Results for Police community relations United States.
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Call #
B BRATTON
Descript.
495 pages : illustrations (chiefly color) ; 25 cm
text txt rdacontent
unmediated n rdamedia
volume nc rdacarrier
Note
Includes index.
Summary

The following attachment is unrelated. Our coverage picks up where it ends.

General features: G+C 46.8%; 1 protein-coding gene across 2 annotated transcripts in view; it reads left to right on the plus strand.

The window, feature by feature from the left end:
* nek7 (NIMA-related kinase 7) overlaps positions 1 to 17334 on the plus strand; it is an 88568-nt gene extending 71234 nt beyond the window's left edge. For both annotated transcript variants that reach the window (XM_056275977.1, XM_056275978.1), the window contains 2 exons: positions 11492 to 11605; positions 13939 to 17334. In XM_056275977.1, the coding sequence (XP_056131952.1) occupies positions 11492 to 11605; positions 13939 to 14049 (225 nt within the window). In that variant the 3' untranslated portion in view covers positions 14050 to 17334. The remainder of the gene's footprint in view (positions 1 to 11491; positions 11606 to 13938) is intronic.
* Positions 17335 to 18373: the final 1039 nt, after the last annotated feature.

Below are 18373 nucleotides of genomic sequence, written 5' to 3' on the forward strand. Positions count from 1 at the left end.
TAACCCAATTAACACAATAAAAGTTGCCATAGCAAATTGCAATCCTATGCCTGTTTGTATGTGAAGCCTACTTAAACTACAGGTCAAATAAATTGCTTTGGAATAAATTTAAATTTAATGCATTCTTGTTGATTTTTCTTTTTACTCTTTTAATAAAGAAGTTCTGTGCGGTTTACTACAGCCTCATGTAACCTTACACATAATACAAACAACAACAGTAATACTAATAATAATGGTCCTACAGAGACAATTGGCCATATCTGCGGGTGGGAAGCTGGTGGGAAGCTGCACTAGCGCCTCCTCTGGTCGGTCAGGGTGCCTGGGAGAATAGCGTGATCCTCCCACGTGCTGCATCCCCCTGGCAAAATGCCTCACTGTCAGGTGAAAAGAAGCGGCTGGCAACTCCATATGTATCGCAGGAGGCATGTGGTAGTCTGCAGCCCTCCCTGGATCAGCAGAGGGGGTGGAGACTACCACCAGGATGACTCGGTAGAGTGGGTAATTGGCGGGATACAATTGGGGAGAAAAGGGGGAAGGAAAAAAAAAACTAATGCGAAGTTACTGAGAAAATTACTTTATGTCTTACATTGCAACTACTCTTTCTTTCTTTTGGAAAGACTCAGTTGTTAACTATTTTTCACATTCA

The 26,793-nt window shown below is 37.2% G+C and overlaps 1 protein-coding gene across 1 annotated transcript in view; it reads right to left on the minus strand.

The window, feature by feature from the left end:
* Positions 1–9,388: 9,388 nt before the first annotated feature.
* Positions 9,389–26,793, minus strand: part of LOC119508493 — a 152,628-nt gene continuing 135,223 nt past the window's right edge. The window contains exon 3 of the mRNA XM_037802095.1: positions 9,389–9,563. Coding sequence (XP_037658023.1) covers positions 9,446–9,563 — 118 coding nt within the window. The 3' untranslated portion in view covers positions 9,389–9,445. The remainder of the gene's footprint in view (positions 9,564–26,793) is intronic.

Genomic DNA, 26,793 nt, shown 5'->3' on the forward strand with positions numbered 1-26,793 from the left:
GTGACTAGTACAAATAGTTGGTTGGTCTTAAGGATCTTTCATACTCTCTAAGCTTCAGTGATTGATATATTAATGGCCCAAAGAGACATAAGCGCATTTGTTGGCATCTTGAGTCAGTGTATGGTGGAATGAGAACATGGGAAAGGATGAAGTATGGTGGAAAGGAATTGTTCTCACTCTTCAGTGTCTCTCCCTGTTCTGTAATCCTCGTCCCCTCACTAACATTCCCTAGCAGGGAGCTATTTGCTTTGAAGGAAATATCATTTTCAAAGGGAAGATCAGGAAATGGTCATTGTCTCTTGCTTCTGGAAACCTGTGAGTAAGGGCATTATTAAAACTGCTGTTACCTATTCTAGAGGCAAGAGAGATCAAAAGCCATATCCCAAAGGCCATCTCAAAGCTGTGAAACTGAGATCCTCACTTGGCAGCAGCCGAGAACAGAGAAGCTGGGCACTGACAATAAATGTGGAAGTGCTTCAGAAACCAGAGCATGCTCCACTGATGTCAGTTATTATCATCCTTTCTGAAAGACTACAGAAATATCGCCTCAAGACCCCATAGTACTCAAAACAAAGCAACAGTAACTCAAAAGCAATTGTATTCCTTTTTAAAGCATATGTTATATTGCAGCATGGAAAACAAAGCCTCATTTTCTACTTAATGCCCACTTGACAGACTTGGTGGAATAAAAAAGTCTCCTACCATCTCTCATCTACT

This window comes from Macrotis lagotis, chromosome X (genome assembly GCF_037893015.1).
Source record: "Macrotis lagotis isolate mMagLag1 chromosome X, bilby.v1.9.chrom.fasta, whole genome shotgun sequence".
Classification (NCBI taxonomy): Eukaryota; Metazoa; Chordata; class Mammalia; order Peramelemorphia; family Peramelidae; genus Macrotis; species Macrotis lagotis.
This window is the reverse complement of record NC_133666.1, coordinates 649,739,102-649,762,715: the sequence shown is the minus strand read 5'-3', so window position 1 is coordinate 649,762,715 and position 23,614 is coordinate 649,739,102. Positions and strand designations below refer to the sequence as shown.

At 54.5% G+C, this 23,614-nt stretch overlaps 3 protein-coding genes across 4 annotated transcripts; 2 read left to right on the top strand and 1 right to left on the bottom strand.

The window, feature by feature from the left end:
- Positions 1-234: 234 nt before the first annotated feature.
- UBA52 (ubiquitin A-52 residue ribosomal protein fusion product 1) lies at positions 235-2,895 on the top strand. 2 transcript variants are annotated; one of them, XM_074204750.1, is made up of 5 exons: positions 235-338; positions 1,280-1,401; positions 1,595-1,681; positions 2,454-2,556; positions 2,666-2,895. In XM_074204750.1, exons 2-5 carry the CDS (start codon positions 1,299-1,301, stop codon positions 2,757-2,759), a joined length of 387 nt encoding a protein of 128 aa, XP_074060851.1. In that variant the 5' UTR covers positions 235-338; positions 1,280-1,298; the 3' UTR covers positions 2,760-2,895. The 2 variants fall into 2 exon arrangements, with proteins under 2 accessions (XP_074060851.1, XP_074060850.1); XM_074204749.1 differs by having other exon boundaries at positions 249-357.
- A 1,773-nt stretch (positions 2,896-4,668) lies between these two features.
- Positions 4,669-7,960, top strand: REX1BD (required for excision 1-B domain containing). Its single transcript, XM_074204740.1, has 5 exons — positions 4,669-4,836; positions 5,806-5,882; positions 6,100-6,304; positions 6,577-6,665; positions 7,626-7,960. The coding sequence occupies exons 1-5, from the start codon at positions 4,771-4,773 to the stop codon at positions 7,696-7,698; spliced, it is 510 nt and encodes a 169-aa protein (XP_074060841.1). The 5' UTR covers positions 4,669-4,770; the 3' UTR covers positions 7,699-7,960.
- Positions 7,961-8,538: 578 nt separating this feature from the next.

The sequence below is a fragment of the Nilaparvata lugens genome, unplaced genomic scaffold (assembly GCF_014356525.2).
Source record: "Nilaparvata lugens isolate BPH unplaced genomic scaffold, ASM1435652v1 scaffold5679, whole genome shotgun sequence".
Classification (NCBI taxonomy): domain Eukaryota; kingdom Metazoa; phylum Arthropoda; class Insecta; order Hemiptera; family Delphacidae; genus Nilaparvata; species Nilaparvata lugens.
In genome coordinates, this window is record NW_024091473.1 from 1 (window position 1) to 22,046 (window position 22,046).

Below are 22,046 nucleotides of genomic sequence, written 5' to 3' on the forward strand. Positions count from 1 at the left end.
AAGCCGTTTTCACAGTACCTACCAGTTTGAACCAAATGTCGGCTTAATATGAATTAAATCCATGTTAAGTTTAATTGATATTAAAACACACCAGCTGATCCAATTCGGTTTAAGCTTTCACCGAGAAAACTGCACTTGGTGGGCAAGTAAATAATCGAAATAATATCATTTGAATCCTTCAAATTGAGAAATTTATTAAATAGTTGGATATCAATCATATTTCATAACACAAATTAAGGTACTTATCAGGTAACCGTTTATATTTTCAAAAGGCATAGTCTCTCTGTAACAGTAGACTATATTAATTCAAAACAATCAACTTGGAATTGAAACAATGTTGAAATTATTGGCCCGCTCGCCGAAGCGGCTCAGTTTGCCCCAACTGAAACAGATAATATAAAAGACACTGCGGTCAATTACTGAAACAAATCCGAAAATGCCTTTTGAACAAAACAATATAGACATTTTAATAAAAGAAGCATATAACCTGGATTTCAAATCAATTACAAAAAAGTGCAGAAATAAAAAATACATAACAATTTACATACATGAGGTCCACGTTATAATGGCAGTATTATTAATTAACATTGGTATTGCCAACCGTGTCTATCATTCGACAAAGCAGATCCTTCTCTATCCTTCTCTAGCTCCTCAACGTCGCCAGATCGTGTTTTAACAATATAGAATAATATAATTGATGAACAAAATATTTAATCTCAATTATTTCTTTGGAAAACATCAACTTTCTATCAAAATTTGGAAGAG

"When Bill Bratton became a Boston street cop after returning from serving in Vietnam, he was dismayed by the corrupt old guard , and it is fair to say the old guard was dismayed by him too. But his success fighting crime could not be denied. Propelled by extraordinary results, Bratton had a dazzling rise, and ultimately a dazzling career, becoming the most famous police commissioner of modern times. The Profession is the story of that career in full. Everywhere he went, Bratton brought his revolutionary data-driven approach and extraordinary leadership skills to bear to slash crime rates and professionalize the vocation of the cop. But his career has not been without controversy, and central to the reckoning of The Profession is the fundamental crisis of relations between the Black community and law enforcement, a crisis he now believes has been inflamed by the unforeseen consequences of some well-intentioned policies. Crime exacts a terrible cost on us, but so can punishment. Building trust between a police force and the community it is sworn to protect is in many ways, Bratton argues, the first task--without genuine trust in law enforcement to do the right thing, little else is possible. The Profession is both a searching examination of the path of policing over the past fifty years, for good and also for ill, and a master class in transformative leadership. Bill Bratton was never brought into a police department to maintain the status quo; wherever he went, from the New York Transit Police in the 80's to Los Angeles after Rodney King to New York again in the era of unchecked stop and frisk, root and branch reinvention was the order of the day, and he met the challenge. There are few other positions on earth in which life-and-death stakes combine with intense public scrutiny and turbulent political cross-winds as they do for the police chief of a major American city. Now more than ever, when the role of the police in society is under a microscope like never before, and for good reasons, Bill Bratton's authority on the subject of improving law enforcement is profoundly useful. The Profession presents not only a fascinating and colorful life at the heights of law enforcement leadership, but the vision for the future of American policing that we sorely need"-- Provided by publisher.